National Apple Museum
Biglerville, PA 17307
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Early History
of the
Apple Industry
in Adams County

 A is for apple

Thinning and pruning

Pruning increases fruit production, improves fruit color, and strengthens trees by distributing the weight of branches evenly. Once trees are planted they are pruned and trained into a specific shape best for that orchard.

To make the tree produce fruit earlier, growers manipulate the branches so that they grow outward at a slight angle upward. They keep the branches in the best position with weights and twine; props and trellis systems are used to support the low branches of today's orchards. Older trees are pruned to renew fruit buds, expose the fruit buds to light, and to create "ladder bays" - pockets of space within the dense orchard for easier picking.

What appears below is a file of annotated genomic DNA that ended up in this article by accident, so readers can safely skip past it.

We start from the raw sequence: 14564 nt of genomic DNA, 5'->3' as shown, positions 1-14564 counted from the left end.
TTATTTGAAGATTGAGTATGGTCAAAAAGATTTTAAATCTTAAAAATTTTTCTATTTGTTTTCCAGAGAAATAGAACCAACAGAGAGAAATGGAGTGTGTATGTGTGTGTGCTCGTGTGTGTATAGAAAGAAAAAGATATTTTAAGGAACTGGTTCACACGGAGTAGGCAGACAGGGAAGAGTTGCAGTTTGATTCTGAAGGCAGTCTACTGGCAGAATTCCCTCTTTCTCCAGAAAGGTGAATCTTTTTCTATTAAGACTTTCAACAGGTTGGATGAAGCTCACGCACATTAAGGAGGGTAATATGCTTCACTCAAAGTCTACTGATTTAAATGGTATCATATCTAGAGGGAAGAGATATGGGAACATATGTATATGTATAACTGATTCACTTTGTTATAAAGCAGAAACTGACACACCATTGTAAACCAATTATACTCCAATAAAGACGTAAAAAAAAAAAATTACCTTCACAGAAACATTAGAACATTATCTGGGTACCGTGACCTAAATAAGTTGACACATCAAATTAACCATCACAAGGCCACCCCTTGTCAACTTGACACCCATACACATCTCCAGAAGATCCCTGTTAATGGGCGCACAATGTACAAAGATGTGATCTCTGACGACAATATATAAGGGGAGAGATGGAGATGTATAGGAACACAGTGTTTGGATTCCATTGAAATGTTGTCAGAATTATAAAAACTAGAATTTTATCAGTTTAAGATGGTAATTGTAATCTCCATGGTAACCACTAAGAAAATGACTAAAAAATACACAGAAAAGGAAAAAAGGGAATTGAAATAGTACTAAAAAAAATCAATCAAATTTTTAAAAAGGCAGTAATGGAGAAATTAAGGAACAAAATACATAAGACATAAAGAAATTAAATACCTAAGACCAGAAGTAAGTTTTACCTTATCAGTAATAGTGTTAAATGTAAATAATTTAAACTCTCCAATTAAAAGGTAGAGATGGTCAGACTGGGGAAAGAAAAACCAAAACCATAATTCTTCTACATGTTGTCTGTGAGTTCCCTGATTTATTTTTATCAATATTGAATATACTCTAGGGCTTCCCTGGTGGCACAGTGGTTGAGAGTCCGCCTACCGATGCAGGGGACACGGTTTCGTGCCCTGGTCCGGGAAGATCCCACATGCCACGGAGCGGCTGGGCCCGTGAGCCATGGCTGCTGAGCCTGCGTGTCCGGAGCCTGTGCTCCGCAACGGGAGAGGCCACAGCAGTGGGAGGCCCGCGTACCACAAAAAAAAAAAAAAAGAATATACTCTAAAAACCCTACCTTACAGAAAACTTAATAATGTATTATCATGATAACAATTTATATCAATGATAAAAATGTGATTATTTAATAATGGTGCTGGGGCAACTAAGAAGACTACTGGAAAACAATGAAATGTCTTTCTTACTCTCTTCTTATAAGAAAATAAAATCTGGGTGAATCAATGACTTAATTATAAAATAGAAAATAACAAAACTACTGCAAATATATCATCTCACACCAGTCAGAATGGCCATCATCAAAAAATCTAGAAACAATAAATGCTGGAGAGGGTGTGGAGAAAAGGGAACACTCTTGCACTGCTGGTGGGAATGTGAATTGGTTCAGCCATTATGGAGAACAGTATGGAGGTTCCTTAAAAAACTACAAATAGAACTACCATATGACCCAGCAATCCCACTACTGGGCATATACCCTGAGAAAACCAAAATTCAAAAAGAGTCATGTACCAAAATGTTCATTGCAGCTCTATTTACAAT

Thinning ensures large, healthy, attractive fruit, and promotes the health of the tree. Thinning also helps avoid "biennial bearing" - the tendency of trees to produce too many apples one year and too few apples the next.

Once fruit grows to the size of a quarter, workers remove the smallest ones from the tree; the better developed apples are left to mature. Apples are best when spaced about six inches apart on the branch. These basic thinning practices were adopted in Yakima Valley orchards shortly after the turn of the century. In 1944 "chemical thinning" was introduced and is still widely used today. Orchardists spray thinning agents which increase the apple drop that naturally occurs six weeks into the growing season.

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The Biglerville Historical and Preservation Society
and The National Apple Museum
154 West Hanover Street - P.O. Box 656
Biglerville, PA 17307-9442 - Telephone: 717-677-4556

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